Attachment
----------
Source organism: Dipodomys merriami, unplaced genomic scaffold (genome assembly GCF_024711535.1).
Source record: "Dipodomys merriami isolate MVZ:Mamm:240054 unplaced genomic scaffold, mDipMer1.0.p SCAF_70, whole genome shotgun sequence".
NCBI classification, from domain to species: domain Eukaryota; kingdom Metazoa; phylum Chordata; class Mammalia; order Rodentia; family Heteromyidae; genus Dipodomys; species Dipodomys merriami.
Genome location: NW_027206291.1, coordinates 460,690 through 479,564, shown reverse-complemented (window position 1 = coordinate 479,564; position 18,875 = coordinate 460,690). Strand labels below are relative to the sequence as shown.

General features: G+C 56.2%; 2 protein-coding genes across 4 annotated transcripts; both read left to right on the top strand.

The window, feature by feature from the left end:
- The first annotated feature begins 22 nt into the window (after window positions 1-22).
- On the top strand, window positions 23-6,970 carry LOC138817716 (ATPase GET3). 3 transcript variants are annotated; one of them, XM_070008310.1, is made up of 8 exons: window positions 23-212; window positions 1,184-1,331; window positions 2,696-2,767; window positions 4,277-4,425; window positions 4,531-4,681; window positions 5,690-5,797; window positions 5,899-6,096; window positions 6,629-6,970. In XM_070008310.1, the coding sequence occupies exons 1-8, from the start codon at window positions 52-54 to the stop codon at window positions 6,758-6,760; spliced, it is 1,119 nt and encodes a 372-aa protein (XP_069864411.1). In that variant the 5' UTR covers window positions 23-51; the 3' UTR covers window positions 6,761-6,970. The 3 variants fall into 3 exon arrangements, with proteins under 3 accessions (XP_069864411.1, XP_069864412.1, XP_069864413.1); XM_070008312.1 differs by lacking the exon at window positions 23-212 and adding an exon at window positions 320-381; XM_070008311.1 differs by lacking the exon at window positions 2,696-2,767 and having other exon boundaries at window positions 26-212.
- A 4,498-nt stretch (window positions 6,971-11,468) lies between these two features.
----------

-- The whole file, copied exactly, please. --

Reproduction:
Source organism: Dipodomys merriami, unplaced genomic scaffold (genome assembly GCF_024711535.1).
Source record: "Dipodomys merriami isolate MVZ:Mamm:240054 unplaced genomic scaffold, mDipMer1.0.p SCAF_70, whole genome shotgun sequence".
NCBI classification, from domain to species: domain Eukaryota; kingdom Metazoa; phylum Chordata; class Mammalia; order Rodentia; family Heteromyidae; genus Dipodomys; species Dipodomys merriami.
Genome location: NW_027206291.1, coordinates 460,690 through 479,564, shown reverse-complemented (window position 1 = coordinate 479,564; position 18,875 = coordinate 460,690). Strand labels below are relative to the sequence as shown.

General features: G+C 56.2%; 2 protein-coding genes across 4 annotated transcripts; both read left to right on the top strand.

The window, feature by feature from the left end:
- The first annotated feature begins 22 nt into the window (after window positions 1-22).
- On the top strand, window positions 23-6,970 carry LOC138817716 (ATPase GET3). 3 transcript variants are annotated; one of them, XM_070008310.1, is made up of 8 exons: window positions 23-212; window positions 1,184-1,331; window positions 2,696-2,767; window positions 4,277-4,425; window positions 4,531-4,681; window positions 5,690-5,797; window positions 5,899-6,096; window positions 6,629-6,970. In XM_070008310.1, the coding sequence occupies exons 1-8, from the start codon at window positions 52-54 to the stop codon at window positions 6,758-6,760; spliced, it is 1,119 nt and encodes a 372-aa protein (XP_069864411.1). In that variant the 5' UTR covers window positions 23-51; the 3' UTR covers window positions 6,761-6,970. The 3 variants fall into 3 exon arrangements, with proteins under 3 accessions (XP_069864411.1, XP_069864412.1, XP_069864413.1); XM_070008312.1 differs by lacking the exon at window positions 23-212 and adding an exon at window positions 320-381; XM_070008311.1 differs by lacking the exon at window positions 2,696-2,767 and having other exon boundaries at window positions 26-212.
- A 4,498-nt stretch (window positions 6,971-11,468) lies between these two features.